"Hello! I need some advice please! I try to eat healthy and work out on a regular basis, but I always eat when I am bored, even though I am not hungry. Kinds of snacks. "" How do I stop this habit? "
While there are many diverse reasons for overeating, boredom eating is surprisingly common. Research has reported that nearly half of all adults sometimes turn to food to stifle feelings of boredom or to manage a negative mood. Most people realize that food is only a temporary distraction from boredom and not a cure. So, if you boredom eat every now and then, do not be too hard on yourself. However, if boredom eating has become a coping habit to suppress awareness of your emotion, you may miss the important message lying beneath your boredom. In addition you may be inadvertently gaining weight, and developing a sense of helplessness about your ability to stop your eating behaviors.
What is Boredom?
Boredom is a complex emotion and an important signal that your life is not being lived to its fullest, most enjoyable expression. Boredom tells you that you have become weary of a life that has become dull, monotonous, repetitive, and routine. You are tired of living in a certain situation or with a definite way of thinking and acting. However, you also believe that you are stuck and unable to change things for yourself. Because you believe you can not live or act differently, you begin to feel disinterested in your life, lethargic, and unfocused.
The Benefit of Boredom
There is good news! The reason you are feeling bored is because you are temporarily stuck between here and there. While it does not feel good to feel trapped and unable to move, the operative word is "temporarily" stuck. Inside you are ready to shed certain limiting beliefs about yourself and step into a fuller and larger life. You want to change and be more alive, but you also have certain beliefs that say you can not make that change happen. Therefore, boredom is the result of having your motor running while also having your foot on the brake. If you continue to remain in this situation, your inner conflict can escalate to much misery, including feelings of loneliness, emptiness, sadness, despair, or even depression. Over time, your desire to live life differently continues to increase, while your belief that you can not change increases in equal proportion. No wonder people turn to food!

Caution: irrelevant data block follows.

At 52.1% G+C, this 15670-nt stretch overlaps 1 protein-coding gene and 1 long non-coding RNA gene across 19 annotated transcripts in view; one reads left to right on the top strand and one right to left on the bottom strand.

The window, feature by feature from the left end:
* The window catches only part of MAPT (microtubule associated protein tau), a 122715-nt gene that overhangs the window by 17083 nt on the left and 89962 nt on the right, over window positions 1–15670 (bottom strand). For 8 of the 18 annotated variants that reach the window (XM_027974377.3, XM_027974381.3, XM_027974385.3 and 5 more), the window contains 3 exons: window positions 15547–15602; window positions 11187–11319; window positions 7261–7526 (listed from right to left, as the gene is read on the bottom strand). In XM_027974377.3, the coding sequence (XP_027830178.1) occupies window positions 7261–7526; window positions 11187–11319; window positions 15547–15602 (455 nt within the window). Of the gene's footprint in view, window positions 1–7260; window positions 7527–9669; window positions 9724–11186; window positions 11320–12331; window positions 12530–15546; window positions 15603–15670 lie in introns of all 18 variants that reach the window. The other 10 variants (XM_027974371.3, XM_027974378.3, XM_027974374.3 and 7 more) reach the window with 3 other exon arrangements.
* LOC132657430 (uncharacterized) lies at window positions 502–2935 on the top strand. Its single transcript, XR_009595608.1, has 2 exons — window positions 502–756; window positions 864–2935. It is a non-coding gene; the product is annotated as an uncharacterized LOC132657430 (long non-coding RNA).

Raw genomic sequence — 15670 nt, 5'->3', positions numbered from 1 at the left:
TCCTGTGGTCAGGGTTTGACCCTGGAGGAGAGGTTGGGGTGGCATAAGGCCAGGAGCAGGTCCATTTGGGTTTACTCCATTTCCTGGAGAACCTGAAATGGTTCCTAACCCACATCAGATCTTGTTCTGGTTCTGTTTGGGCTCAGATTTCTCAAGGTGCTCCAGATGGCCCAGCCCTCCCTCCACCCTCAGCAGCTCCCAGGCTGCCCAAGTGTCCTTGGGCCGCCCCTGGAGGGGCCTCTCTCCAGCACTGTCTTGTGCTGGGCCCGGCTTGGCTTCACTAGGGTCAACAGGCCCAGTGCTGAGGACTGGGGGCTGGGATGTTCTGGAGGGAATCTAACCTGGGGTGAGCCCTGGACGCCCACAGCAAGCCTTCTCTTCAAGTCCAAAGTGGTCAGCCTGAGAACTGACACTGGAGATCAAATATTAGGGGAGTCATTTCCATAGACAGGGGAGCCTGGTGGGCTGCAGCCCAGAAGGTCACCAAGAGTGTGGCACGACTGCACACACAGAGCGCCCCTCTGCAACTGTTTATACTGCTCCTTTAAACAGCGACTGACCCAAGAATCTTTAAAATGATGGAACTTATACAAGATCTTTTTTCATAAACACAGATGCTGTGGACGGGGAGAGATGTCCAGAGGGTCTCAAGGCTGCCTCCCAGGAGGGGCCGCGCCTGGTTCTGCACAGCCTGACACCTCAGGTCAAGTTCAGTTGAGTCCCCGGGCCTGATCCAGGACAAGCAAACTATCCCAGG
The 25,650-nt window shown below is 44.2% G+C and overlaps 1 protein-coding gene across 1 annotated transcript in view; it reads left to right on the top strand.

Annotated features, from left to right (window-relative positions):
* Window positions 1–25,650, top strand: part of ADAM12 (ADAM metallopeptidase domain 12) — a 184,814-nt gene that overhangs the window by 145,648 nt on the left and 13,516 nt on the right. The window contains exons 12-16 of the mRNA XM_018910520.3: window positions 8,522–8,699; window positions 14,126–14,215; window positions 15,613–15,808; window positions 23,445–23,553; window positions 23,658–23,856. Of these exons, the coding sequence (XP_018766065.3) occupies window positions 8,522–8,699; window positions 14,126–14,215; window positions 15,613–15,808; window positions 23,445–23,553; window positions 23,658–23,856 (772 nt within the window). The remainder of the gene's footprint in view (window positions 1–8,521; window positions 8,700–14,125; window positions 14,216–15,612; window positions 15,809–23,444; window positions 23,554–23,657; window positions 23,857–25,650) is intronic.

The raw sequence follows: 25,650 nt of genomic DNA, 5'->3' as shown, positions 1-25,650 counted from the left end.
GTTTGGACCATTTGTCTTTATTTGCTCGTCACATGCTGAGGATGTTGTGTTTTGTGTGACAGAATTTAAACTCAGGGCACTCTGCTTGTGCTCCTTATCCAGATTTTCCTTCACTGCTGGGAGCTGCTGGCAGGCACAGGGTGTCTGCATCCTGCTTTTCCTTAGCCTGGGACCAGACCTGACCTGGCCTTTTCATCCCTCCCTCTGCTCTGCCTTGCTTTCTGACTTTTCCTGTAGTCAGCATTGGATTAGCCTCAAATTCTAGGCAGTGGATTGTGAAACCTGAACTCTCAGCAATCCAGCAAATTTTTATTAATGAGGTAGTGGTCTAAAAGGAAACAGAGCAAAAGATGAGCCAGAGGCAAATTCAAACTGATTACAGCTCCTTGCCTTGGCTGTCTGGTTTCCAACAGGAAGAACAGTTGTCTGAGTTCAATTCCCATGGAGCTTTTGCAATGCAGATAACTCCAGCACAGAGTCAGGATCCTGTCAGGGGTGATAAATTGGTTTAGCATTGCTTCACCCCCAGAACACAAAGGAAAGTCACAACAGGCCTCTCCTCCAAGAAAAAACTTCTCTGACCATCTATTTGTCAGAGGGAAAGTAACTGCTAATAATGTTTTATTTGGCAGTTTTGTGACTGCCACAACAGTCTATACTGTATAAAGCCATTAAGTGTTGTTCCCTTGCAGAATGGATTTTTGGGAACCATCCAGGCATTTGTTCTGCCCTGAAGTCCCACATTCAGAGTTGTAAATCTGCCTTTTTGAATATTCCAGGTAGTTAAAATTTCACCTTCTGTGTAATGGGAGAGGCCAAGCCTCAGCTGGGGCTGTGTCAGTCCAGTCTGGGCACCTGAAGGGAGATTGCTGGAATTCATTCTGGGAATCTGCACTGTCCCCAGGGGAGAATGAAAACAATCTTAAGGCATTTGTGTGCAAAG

Eating and Boredom
Eating can serve to distract you from your conflict and the ensuing boredom. Eating can sometimes ease the tension for a short period of time. However, no matter how much you eat or how often, the conflict inside you remains. A helpful perspective is to realize that your boredom reflects an important desire for personal growth into new ways of thinking, acting, and living. Boredom invites you to take a breath and delve a bit deeper to explore personal passions and desires. Eating to suppress your boredom only serves to put your life on hold.
Food is a Temporary Band-Aid